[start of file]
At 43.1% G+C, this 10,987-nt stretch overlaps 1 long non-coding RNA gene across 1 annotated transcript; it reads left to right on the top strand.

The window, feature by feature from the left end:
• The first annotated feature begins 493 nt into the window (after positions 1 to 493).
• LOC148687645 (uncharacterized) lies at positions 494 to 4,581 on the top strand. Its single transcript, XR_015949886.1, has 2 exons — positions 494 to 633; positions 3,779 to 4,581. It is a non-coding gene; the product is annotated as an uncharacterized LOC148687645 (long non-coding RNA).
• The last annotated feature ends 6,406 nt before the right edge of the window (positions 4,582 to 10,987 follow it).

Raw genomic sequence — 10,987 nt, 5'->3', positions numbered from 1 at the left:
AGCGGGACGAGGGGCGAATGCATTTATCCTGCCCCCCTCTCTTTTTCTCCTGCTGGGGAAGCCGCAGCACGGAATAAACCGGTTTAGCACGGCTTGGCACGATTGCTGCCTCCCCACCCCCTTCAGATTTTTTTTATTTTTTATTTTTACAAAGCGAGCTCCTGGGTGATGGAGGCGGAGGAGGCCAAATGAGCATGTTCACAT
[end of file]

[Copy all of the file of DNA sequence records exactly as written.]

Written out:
At 43.1% G+C, this 10,987-nt stretch overlaps 1 long non-coding RNA gene across 1 annotated transcript; it reads left to right on the top strand.

The window, feature by feature from the left end:
• The first annotated feature begins 493 nt into the window (after positions 1 to 493).
• LOC148687645 (uncharacterized) lies at positions 494 to 4,581 on the top strand. Its single transcript, XR_015949886.1, has 2 exons — positions 494 to 633; positions 3,779 to 4,581. It is a non-coding gene; the product is annotated as an uncharacterized LOC148687645 (long non-coding RNA).
• The last annotated feature ends 6,406 nt before the right edge of the window (positions 4,582 to 10,987 follow it).

Raw genomic sequence — 10,987 nt, 5'->3', positions numbered from 1 at the left:
AGCGGGACGAGGGGCGAATGCATTTATCCTGCCCCCCTCTCTTTTTCTCCTGCTGGGGAAGCCGCAGCACGGAATAAACCGGTTTAGCACGGCTTGGCACGATTGCTGCCTCCCCACCCCCTTCAGATTTTTTTTATTTTTTATTTTTACAAAGCGAGCTCCTGGGTGATGGAGGCGGAGGAGGCCAAATGAGCATGTTCACAT